Histoplasmosis of Darling (Darling's disease) is a rare disease entity. As far as can be ascertained, until 1934 only seven cases1 had been reported in the medical literature, all of which had occurred in the Western hemisphere. Four were found in the tropics: three in Panama and one, in which the diagnosis was histoplasmosis of the lung,2 in Honduras. The remaining three were reported from Minnesota, California and Tennessee, respectively. The racial distribution was varied. Of the four patients in the tropics, two were Martinique Negroes, one a Chinese and the fourth a "native" of Honduras. The patients in the United States were a mulatto and two members of the white race, one of them an infant, none of whom had ever been in the tropics or had had any contact with tropical areas. Only in the case reported by Dodd and Tompkins was the diagnosis made during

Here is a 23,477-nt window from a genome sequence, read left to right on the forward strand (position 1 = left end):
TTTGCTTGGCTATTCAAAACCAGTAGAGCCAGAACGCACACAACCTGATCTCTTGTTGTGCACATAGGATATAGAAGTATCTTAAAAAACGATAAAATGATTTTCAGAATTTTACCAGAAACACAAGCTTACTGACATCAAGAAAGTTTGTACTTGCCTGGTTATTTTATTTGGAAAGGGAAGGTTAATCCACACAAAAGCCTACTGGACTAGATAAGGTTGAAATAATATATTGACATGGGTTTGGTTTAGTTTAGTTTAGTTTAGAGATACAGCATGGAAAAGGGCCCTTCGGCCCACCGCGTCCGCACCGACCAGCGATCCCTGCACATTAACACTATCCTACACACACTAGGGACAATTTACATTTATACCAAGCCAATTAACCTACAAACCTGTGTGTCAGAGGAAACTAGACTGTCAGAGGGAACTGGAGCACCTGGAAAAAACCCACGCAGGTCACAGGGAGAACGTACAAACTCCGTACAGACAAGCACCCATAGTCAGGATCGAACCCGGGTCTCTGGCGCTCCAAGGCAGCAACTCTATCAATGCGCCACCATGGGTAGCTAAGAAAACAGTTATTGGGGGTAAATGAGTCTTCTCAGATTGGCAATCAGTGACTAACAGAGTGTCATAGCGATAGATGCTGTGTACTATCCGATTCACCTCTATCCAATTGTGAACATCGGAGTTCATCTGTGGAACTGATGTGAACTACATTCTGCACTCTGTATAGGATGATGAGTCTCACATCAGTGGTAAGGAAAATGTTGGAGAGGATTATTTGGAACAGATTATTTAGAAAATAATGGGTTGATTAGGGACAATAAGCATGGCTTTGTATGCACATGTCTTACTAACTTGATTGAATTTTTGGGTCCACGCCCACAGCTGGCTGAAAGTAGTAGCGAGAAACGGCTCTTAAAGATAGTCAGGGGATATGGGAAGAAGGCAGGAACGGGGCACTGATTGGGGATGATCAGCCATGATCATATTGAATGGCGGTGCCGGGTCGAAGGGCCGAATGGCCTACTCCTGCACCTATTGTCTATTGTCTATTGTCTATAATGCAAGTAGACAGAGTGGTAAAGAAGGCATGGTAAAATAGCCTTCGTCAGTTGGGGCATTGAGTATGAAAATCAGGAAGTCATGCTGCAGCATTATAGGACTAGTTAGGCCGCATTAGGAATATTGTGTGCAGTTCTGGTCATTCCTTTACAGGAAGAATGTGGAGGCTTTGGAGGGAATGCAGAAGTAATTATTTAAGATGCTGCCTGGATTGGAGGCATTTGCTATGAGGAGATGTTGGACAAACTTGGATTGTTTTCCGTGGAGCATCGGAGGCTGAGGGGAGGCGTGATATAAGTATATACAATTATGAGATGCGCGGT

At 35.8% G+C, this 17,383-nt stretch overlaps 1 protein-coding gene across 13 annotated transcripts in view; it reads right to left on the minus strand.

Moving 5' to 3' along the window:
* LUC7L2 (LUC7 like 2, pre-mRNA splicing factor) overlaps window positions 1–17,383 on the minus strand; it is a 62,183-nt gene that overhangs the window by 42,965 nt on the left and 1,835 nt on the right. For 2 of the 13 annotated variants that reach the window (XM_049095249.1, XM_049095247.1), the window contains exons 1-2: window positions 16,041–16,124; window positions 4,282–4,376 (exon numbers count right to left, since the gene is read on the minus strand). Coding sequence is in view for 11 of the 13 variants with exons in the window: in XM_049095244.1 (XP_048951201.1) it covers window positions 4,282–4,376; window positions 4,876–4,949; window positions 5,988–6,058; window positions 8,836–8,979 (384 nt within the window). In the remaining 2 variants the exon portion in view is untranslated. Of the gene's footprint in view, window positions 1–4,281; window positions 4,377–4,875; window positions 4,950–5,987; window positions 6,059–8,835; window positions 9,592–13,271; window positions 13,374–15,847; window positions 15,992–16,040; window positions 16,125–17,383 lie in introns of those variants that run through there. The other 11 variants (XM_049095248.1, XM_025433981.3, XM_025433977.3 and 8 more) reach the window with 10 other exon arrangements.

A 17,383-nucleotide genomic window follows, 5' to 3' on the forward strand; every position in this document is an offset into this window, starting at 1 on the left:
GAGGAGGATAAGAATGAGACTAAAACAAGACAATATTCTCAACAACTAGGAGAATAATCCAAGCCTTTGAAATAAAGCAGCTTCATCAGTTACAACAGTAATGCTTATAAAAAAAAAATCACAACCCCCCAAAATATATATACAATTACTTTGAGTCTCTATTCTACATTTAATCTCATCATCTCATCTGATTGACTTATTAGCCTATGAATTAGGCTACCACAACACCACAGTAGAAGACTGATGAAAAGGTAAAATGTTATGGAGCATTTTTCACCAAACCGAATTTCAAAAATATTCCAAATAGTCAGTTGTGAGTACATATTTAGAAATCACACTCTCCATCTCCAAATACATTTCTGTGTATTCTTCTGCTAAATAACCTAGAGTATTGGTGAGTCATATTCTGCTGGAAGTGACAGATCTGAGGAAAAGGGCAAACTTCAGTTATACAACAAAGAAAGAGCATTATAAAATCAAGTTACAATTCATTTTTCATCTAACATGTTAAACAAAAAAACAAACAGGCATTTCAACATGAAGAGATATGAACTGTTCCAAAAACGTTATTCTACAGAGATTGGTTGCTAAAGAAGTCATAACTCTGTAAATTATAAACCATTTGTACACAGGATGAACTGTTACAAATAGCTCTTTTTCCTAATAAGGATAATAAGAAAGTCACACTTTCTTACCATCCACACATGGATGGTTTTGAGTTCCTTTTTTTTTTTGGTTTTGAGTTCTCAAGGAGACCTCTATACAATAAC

SHAFFER FJ, SHAUL JF, MITCHELL RH. HISTOPLASMOSIS OF DARLING: FOURTH CASE TO BE REPORTED IN UNITED STATES. JAMA. 1939;113(6):484–488. doi:10.1001/jama.1939.02800310022007
Customize your JAMA Network experience by selecting one or more topics from the list below.
Create a personal account or sign in to: